My observations: Americans do not like the "political party establishments."
Yet somehow we can't escape this darn two-party system.
My views: the point Dogbrain does have is that what conservativism means has shifted. If conservatives still thought and voted like my now-passed-on conservative grandfather, I'd be much more likely to be a truly independent "independent" and back conservatives on certain issues. However, conservativism of the Dogbrain sort has largely become extinct, and "conservative" now means one or more of the following:
1. Fine with corporations buying and running the government
2. Totally OK with the most non-conservative environmental policies ever- rape, pillage, and plunder with no thought for future generations, sustainability, or even maximizing economic return on resource use.
3. Right-wing religious views, with a focus on blocking civil rights for gay people, minority religions, etc. and ignoring any respect for separation of church and state.
Basically, my view of the Tea Party is that they seem like an angry bunch of folks who don't have much in the way of solutions. And sorry if this makes me a stuck-up pretentious "liberal" (I would call myself closer to being outright socialist, not a liberal Democrat)... but my impression of the Tea Party is that it is filled with people who, quite frankly, are not educated enough on the most pressing issues, who are like bulls in a china shop in terms of cultural competency, and who are unlikely to listen to experts in various fields of inquiry. It's not about ivory-tower intellectualism. It's knowing that the problems we face can't be solved with anger combined with the kind of common sense that drives, say, balancing your budget at home. We live in a complex and global economy with a ton of competing issues, each of which are impacted by and in turn impact millions of people in the US and billions of people abroad.
Sorry, but when I look at Palin, who I see as the quintessential Tea Partier, I see someone who is not educated enough, who is incapable of listening to others who don't share her views, who is a fringe right-wing Christian (I mean, the woman endorsed witch hunts in Africa, for Christ's sake!), who has been proven to have little to no competency in foreign affairs or even understanding people who are different from her, and who is inarticulate.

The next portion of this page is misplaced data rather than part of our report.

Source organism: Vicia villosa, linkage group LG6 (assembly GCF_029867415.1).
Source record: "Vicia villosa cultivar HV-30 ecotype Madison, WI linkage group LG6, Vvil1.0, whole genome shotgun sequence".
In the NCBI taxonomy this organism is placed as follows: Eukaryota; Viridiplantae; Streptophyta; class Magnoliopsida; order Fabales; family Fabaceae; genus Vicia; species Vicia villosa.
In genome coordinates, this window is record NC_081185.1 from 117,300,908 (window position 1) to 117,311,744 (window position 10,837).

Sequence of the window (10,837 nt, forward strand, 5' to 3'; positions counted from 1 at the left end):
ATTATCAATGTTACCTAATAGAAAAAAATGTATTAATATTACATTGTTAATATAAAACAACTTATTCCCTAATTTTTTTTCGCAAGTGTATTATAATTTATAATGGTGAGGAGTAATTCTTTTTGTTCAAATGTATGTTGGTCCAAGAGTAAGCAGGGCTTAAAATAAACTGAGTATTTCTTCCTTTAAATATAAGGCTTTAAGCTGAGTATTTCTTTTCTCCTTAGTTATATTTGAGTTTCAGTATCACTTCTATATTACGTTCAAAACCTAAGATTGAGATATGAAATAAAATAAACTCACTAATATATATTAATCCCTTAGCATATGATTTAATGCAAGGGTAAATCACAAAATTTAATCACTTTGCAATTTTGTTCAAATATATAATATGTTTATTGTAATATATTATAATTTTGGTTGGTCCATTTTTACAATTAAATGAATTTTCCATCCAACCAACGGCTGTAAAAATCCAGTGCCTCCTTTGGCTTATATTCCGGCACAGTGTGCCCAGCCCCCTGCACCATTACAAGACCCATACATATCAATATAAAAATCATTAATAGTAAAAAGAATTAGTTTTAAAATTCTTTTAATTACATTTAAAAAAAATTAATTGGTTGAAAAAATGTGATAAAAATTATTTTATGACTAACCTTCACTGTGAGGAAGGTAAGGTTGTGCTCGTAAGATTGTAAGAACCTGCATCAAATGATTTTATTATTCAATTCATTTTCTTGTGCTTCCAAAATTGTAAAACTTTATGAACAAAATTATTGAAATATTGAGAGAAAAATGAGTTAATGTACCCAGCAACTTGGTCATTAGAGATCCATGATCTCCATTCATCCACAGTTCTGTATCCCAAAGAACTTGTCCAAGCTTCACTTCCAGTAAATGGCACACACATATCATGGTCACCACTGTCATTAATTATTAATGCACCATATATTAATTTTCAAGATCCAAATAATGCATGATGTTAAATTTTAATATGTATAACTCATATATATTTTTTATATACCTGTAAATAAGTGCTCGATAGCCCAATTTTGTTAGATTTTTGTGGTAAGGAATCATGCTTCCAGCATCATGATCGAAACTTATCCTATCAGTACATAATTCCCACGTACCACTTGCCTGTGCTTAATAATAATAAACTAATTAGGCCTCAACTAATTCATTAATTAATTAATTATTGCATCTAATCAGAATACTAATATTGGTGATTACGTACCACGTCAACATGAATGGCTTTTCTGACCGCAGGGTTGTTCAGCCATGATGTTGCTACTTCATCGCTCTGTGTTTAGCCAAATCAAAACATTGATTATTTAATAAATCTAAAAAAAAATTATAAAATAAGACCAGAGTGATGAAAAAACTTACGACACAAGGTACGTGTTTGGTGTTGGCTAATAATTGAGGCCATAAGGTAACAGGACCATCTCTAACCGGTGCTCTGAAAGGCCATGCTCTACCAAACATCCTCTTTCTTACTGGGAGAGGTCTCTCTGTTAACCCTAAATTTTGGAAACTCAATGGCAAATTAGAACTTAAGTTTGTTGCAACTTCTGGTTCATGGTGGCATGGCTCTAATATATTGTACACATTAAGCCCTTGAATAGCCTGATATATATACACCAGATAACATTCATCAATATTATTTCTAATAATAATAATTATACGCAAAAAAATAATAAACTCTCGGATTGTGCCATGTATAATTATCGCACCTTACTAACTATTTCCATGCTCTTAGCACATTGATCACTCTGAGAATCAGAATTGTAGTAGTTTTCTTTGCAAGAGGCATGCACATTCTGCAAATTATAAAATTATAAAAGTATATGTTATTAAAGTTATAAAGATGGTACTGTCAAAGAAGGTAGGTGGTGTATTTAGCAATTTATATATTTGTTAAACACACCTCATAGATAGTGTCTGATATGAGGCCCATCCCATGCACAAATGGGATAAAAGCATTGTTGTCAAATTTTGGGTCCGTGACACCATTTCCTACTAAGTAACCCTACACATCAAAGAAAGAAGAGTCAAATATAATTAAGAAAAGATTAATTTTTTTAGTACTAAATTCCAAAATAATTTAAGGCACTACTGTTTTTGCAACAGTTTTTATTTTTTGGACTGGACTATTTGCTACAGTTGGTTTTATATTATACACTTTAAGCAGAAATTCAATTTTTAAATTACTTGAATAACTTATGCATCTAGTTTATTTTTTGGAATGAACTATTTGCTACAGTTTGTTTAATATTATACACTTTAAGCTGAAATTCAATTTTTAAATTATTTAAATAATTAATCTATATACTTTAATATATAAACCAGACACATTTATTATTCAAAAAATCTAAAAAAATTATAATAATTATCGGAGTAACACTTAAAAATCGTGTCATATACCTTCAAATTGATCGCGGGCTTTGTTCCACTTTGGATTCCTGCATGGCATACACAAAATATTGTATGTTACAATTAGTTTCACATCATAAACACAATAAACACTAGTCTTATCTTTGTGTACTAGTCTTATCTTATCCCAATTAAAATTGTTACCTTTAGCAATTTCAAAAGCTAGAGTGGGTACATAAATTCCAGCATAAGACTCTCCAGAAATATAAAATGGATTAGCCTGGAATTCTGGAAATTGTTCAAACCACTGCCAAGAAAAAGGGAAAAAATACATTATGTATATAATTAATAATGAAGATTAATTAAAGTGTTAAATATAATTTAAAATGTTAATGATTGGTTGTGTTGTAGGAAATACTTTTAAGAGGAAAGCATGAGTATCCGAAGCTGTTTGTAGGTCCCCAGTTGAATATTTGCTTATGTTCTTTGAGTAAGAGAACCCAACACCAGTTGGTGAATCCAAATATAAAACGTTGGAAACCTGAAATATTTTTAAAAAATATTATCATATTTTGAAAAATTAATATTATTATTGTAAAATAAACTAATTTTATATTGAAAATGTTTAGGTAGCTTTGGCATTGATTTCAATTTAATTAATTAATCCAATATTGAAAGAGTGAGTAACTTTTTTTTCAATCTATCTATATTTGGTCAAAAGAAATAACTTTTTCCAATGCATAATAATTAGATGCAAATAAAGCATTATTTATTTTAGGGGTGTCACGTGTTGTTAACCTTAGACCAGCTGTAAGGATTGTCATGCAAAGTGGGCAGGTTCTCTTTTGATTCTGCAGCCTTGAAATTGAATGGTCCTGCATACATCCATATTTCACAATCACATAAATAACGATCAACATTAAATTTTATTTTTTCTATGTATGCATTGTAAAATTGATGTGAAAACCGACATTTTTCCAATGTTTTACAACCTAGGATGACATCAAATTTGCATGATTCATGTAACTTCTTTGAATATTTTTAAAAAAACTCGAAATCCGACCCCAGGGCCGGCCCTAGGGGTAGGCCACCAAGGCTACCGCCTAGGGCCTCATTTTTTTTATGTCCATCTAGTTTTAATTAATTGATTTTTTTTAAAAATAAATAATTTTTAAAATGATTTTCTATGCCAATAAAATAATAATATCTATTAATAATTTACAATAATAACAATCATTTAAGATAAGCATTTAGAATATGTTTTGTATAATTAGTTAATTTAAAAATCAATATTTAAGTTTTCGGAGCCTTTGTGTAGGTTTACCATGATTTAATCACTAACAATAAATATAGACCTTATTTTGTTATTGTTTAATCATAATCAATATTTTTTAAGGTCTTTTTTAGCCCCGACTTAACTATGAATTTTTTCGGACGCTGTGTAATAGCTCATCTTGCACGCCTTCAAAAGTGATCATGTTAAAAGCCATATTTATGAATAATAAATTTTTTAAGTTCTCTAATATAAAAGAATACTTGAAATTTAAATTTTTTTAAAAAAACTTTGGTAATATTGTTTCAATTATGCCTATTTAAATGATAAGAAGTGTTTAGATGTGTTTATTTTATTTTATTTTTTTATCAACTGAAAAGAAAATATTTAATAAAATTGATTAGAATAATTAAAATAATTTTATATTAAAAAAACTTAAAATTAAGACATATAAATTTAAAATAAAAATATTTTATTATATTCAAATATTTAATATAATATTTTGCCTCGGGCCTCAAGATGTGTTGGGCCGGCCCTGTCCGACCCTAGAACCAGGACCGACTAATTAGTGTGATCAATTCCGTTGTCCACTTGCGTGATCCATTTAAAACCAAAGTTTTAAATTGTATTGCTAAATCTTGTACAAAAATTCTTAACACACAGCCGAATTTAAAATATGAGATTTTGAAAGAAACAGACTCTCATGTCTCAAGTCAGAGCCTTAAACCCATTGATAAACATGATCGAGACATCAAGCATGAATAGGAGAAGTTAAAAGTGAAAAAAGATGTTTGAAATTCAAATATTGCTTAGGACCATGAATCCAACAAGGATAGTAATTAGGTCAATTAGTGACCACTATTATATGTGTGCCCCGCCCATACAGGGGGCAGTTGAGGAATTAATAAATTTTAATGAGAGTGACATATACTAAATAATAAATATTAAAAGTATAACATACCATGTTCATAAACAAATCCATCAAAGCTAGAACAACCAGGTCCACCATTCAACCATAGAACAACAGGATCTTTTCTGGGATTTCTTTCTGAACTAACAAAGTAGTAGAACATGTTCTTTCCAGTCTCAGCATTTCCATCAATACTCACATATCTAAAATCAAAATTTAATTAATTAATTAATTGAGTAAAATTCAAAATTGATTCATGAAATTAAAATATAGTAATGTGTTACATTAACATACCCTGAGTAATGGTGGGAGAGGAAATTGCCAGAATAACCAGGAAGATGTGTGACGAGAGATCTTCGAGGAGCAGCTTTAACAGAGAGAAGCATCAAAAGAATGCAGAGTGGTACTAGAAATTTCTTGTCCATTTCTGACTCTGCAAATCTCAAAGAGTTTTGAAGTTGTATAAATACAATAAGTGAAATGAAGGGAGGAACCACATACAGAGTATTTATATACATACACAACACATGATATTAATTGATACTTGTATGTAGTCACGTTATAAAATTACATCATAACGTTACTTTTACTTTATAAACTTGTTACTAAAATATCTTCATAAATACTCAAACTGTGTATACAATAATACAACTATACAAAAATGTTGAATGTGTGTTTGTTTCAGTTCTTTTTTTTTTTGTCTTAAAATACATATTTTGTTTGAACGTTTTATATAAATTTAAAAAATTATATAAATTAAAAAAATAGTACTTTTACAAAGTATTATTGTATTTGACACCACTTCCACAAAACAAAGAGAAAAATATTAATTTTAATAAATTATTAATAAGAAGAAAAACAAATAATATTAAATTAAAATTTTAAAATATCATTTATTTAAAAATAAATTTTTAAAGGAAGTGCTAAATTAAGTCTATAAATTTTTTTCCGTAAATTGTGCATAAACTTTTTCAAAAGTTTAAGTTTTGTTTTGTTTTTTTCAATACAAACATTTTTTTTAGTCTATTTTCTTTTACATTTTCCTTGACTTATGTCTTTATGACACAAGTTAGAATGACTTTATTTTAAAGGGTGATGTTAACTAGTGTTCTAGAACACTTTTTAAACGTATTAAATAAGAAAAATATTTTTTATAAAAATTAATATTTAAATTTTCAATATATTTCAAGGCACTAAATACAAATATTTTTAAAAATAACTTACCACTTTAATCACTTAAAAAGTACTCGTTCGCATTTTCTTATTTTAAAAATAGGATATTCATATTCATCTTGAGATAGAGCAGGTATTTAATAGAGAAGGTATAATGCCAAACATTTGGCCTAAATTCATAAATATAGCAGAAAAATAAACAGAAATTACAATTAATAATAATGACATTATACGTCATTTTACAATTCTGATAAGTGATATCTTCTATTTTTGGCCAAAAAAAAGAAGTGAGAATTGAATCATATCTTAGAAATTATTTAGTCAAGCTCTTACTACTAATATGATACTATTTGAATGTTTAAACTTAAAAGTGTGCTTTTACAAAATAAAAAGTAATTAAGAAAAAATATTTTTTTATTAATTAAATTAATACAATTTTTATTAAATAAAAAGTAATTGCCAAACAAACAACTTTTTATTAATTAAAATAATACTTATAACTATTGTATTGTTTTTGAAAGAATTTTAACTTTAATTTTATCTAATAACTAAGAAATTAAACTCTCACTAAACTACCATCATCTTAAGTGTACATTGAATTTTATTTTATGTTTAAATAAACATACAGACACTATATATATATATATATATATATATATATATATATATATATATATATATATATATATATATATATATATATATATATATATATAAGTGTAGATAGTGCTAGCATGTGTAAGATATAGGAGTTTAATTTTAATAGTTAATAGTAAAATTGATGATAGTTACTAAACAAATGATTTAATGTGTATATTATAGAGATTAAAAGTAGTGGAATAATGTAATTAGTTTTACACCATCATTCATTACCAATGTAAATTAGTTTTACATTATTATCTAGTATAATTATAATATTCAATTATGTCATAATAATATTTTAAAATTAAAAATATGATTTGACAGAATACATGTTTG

I find the Democrats to be the only option... not because I think they're great (because I think they're pretty lousy, really), but because I refuse to endorse people who bring their religion into their governance. I'm anti-theocratic, and will do everything I can to ensure our government stays as religiously neutral as possible. We can and should have morals and laws. We should NOT be basing those on a single sliver of one religion's morals and laws that were written for another culture and society over 2000 years ago.
The primary reasons I can't even *consider* a Republican are that they are: against a woman's right over their own body, against equal rights for gay people, and generally seem like they'd like to oppress cultural, religious, and other diversity. Not to mention the big issue of their track record on dealing with the poor (let's just let rich people get richer, get rid of regulation of business, and let poor people get screwed!).
The Tea Party seems to be the farthest fringe (without going off into truly cult-like fringe movements) of the reasons I do not like the Republican party.
ETA: I do not mean education to mean only formal education. People may be educated through reading, watching PBS and multiple countries' news shows to get a more balanced perspective, learn languages and other things through CDs in their car, etc. By education, I mean the broad, sweeping commitment to learning over the course of one's life and being open to the input of others and new ideas, including the developments that come out of research.